2.25: news.cyb/dev/sec/git uses SHA-1 deprecated by NIST in 2011:
. git allows teams to concurrently work on software;
it uses SHA-1 hashing of versions,
to tell when files of a version have been modified
to help it merge versions of the software.
. SHA-1 has been cracked so you can modify a file
and yet have it result in the same SHA-1 hash,
thereby hiding the fact that it has been modified.
. the leader of git would like to replace SHA-1
with a more secure hash using more bits,
but would like to use a truncated version of that hash
so that git would only have to store and compare
the same number of bits as SHA-1.
. git is assumed by the leader of git, Linus Torvalds,
to be less vulnerable to the SHA-1 attack
because it includes not just the hash of a file
but also its size;
he gives no proof other than appeal to intuition:
can you imagine a way to add working malware to a file
while also keeping both the hash and the size the same?
broken SHA-1 in practice.
This industry cryptographic hash function standard
is used for digital signatures and file integrity verification,
and protects a wide spectrum of digital assets,
including credit card transactions, electronic documents,
open-source software repositories and software updates.
It is now practically possible to craft two colliding PDF files
and obtain a SHA-1 digital signature on the first PDF file
which can also be abused as a valid signature on the second PDF file.
GIT strongly relies on SHA-1 for the identification
and integrity checking of all file objects and commits.
It is essentially possible to create two GIT repositories
with the same head commit hash and different contents,
say a benign source code and a backdoored one.
git's leader Linus Torvalds 2017.2.23:
> Since we now have collisions in valid PDF files, collisions in valid git
> commit and tree objects are probably able to be constructed.
I haven't seen the attack yet,
but git doesn't actually just hash the data,
it does prepend a type/length field to it.
That usually tends to make collision attacks much harder,
because you either have to make the resulting size the same too,
or you have to be able to also edit
the size field in the header.
pdf's don't have that issue,
they have a fixed header and you can fairly arbitrarily
add silent data to the middle that just doesn't get shown.
So pdf's make for a much better attack vector,
exactly because they are a fairly opaque data format.
Git has opaque data in some places
(we hide things in commit objects intentionally, for example,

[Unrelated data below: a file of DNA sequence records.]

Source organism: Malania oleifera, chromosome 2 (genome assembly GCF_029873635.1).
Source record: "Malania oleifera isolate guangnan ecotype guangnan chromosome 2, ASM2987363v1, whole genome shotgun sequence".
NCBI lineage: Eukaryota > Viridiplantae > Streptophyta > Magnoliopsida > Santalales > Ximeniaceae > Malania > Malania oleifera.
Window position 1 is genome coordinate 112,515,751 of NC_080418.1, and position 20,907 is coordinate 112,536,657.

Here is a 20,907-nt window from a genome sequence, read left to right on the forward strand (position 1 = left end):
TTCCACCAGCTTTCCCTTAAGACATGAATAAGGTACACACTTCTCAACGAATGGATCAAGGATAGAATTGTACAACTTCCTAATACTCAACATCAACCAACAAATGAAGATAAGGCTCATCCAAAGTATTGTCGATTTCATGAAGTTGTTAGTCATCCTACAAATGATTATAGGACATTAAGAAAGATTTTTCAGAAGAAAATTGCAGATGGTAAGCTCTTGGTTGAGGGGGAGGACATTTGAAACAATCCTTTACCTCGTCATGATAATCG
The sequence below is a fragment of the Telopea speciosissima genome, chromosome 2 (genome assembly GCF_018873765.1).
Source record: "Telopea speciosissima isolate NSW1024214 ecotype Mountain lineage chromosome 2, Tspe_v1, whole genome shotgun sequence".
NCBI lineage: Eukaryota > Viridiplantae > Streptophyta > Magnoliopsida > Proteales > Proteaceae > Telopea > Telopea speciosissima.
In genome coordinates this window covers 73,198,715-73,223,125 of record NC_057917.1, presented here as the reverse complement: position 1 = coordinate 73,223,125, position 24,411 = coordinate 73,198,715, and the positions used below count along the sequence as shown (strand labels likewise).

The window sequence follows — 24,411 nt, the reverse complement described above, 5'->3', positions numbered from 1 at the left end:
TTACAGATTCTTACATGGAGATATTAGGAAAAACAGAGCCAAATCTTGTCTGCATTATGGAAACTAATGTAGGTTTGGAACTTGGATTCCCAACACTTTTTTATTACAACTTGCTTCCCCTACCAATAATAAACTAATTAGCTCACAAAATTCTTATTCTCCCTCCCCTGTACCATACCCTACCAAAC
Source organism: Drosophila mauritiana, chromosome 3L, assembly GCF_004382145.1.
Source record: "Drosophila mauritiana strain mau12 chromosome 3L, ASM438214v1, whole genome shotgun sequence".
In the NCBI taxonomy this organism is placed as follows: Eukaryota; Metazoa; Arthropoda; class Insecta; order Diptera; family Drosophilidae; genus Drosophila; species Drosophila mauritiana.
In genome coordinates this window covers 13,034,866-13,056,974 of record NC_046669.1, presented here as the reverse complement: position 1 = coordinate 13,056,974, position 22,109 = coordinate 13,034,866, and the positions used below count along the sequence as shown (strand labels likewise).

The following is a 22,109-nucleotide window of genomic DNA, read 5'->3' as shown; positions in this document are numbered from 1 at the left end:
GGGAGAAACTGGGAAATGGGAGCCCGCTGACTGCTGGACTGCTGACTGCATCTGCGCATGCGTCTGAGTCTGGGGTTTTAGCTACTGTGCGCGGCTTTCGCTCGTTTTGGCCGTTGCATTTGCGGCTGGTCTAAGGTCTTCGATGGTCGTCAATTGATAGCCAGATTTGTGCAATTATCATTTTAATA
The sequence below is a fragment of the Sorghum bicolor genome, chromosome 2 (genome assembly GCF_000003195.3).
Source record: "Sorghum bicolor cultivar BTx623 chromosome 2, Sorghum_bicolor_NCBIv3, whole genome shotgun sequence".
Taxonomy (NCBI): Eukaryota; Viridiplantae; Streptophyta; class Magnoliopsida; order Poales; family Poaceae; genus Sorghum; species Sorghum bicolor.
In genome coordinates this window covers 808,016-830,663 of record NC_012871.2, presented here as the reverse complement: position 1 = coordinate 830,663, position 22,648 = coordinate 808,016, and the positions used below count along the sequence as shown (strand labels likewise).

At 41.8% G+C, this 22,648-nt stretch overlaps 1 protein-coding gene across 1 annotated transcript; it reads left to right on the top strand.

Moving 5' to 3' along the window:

but by definition that opaque data is fairly secondary.
Put another way: I doubt the sky is falling for git
as a source control management tool.
Do we want to migrate to another hash? Yes.
Is it "game over" for SHA1 like people want to say?
I haven't seen the attack details, but I bet
(a) the fact that we have a separate size encoding
makes it much harder to do on git objects
in the first place
(b) we can probably easily add some extra sanity checks
to the opaque data we do have,
to make it much harder to do the hiding of random data
that these attacks pretty much always depend on.
I don't think you'd necessarily want to
change the size of the hash.
You can use a different hash
and just use the same 160 bits from it.
Update from Torvalds 2017.2.25:
So in git, the hash is used for de-duplication and error detection,
and the "cryptographic" nature is mainly because
a cryptographic hash is really good at those things.
I say "mainly", because yes, in git
we also end up using the SHA1 when we use
"real" cryptography for signing the resulting trees,
so the hash does end up being part of a
certain chain of trust.
So we do take advantage of some of the actual
security features of a good cryptographic hash,
and so breaking SHA1 does have real downsides for us.
Which gets us to ...
(2) Why is this particular attack
fairly easy to mitigate against
at least within the context of using SHA1 in git?
There's two parts to this one:
one is simply that the attack is not a pre-image attack,
but an identical-prefix collision attach.
That, in turn, has two big effects on mitigation:
(a) the attacker can't just generate any random collision,
but needs to be able to control and generate
both the "good" (not really) and the "bad" object.
(b) you can actually detect the signs of the attack
in both sides of the collision.